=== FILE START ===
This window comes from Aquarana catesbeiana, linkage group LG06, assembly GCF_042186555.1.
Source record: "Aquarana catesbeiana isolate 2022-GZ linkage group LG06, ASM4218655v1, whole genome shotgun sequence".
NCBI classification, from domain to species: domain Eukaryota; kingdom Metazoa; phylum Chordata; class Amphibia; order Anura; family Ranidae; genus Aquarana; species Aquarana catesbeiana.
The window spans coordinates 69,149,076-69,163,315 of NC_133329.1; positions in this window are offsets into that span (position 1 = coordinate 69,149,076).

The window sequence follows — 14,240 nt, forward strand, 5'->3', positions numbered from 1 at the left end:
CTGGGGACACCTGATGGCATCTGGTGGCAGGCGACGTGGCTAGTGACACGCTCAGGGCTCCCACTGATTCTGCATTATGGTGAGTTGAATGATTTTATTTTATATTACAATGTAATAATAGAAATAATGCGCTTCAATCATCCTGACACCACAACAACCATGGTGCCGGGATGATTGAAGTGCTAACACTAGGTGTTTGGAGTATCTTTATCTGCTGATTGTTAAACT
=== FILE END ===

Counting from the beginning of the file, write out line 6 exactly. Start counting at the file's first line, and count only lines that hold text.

CTGGGGACACCTGATGGCATCTGGTGGCAGGCGACGTGGCTAGTGACACGCTCAGGGCTCCCACTGATTCTGCATTATGGTGAGTTGAATGATTTTATTTTATATTACAATGTAATAATAGAAATAATGCGCTTCAATCATCCTGACACCACAACAACCATGGTGCCGGGATGATTGAAGTGCTAACACTAGGTGTTTGGAGTATCTTTATCTGCTGATTGTTAAACT